Oct 13 (Reuters) – Oil prices struggled to find a footing on Thursday after easing in the previous session on a weakening global demand outlook.
Brent crude futures fell 7 cents, or 0.1%, to USD 92.38 a barrel by 0650 GMT. US West Texas Intermediate crude was down 21 cents, or 0.2%, at USD 87.06 a barrel.
Both OPEC and the US Energy Department have cut their demand outlooks, while a flare-up in COVID-19 cases in China has sparked fresh concerns over fuel consumption in the world’s top crude importing-country.
“This week has placed growth risks back into the spotlight for oil prices, as the initial enthusiasm over OPEC+ production cuts has proved to be short-lived and gains are seen fading off,” said Jun Rong Yeap, market strategist at online trading platform IG.
“While the OPEC+ production cuts may provide somewhat of a floor for oil prices, upside may seem limited as economic conditions will run the risks of further moderation as a trade-off to further Fed’s tightening process,” Yeap said.
Last week, the producer group comprising the Organization of the Petroleum Exporting Countries (OPEC) and allies including Russia pushed prices higher when it agreed to cut supply by 2 million barrels per day (bpd).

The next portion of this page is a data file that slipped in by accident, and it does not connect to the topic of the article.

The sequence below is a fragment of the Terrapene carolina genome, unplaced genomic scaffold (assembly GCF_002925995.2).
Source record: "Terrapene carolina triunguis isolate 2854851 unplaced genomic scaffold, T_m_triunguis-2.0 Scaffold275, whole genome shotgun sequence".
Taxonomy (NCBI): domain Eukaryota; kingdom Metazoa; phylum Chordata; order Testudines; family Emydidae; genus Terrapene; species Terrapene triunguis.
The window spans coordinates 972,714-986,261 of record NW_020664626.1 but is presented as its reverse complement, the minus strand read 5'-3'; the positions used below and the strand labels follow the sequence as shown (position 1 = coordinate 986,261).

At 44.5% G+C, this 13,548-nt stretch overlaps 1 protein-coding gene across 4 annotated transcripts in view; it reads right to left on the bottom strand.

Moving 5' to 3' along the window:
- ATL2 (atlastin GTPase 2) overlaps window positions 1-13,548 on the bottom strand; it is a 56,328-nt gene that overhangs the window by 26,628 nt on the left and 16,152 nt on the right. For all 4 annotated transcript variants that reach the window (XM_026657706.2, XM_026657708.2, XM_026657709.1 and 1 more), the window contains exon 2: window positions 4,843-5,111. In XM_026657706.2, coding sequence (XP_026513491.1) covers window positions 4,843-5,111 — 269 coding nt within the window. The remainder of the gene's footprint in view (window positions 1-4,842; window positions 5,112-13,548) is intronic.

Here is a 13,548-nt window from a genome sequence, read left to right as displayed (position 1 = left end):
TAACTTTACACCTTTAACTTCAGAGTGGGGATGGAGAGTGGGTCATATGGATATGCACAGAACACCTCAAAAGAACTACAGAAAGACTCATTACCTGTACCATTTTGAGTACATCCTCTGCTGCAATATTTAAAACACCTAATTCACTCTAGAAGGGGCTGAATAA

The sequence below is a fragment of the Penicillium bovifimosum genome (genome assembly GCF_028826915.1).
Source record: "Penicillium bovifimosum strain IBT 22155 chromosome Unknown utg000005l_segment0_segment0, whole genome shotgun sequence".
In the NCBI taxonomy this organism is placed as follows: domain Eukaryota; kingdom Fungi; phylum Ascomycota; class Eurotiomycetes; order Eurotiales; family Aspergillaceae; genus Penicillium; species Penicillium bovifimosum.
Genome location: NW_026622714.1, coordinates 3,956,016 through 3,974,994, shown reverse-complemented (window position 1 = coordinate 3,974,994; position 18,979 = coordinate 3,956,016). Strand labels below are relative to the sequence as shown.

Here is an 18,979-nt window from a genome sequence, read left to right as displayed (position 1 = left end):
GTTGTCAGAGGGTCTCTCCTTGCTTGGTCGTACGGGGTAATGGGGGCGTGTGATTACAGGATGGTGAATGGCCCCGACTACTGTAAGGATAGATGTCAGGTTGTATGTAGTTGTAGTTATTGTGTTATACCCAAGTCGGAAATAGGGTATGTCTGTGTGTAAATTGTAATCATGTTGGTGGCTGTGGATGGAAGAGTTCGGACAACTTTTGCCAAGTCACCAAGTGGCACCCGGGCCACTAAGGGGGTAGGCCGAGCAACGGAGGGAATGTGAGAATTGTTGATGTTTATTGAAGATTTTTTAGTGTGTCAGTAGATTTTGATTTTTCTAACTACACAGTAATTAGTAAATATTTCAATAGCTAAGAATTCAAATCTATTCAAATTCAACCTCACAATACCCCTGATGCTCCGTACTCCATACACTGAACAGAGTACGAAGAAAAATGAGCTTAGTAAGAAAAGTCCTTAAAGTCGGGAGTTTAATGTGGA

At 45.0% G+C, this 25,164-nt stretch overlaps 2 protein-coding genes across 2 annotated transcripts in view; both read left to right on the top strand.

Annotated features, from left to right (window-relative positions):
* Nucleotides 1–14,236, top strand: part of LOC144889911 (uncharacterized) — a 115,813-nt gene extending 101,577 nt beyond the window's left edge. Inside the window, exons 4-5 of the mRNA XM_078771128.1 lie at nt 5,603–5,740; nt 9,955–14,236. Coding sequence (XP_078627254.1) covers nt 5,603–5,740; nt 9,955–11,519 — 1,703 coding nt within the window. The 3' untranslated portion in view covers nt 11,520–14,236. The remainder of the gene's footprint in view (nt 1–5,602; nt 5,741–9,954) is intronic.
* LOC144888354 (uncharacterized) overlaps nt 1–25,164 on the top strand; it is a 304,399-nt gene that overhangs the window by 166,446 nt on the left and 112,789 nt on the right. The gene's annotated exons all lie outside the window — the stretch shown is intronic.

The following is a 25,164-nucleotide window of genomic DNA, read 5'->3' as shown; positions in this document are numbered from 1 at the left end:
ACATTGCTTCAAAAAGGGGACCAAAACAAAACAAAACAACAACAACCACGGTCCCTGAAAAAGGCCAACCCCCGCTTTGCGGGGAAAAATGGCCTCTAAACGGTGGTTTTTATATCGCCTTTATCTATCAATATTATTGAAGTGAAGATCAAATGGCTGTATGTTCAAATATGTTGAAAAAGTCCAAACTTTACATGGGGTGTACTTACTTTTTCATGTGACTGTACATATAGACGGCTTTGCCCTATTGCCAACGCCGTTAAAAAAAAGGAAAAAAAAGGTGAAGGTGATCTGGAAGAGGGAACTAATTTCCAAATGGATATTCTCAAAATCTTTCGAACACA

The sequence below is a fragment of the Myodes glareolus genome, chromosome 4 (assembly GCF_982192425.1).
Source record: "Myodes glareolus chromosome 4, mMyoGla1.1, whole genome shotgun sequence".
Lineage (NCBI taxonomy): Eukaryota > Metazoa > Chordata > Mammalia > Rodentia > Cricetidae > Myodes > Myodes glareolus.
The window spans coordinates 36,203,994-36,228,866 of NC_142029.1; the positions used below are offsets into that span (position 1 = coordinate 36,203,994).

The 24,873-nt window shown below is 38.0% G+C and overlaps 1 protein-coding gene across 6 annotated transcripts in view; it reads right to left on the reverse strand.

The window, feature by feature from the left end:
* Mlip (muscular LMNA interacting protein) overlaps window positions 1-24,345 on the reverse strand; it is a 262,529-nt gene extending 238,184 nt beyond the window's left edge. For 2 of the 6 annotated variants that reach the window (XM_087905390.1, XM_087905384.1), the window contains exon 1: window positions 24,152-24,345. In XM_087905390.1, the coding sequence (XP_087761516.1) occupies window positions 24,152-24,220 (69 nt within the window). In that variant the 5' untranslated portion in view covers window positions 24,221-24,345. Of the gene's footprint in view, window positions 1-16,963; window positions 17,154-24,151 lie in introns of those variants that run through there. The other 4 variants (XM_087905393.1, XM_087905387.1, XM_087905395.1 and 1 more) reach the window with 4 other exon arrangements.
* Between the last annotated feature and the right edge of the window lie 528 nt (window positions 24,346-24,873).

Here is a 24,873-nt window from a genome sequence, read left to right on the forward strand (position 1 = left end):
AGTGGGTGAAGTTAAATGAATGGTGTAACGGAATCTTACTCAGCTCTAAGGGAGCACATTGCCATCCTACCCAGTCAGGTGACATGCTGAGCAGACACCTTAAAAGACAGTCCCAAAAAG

But OPEC on Wednesday cut its outlook for demand growth this year by between 460,000 bpd and 2.64 million bpd, citing the resurgence of China’s COVID-19 containment measures and high inflation.
“Growing demand fears and intensifying supply issues are likely to keep commodity prices volatile,” said ANZ Research analysts.
“There has not been any relief from China either, as authorities are stepping up with lockdown measures amid rising cases in Shanghai,” the analysts said.
The US Energy Department lowered its expectations for both production and demand in the United States and globally. It now sees just a 0.9% increase in US consumption in 2023, down from a previous forecast for a rise of 1.7%.
Worldwide, the department sees consumption rising just 1.5%, down from a previous forecast for 2% growth.
Worsening demand for crude oil is contributing to inventory builds. US crude oil stockpiles rose by about 7.1 million barrels for the week ended Oct. 7, according to market sources citing API data.
The energy market is under pressure as well from the US dollar, which has rallied broadly, including against low-yielding currencies like the yen.
The Federal Reserve’s commitment to keep raising interest rates to stem high inflation has boosted yields, making the US currency more attractive to foreign investors.
(Reporting by Jeslyn Lerh in Singapore; Additional reporting by Laura Sanicola in Washington; Editing by Shri Navaratnam, Richard Pullin and Tom Hogue)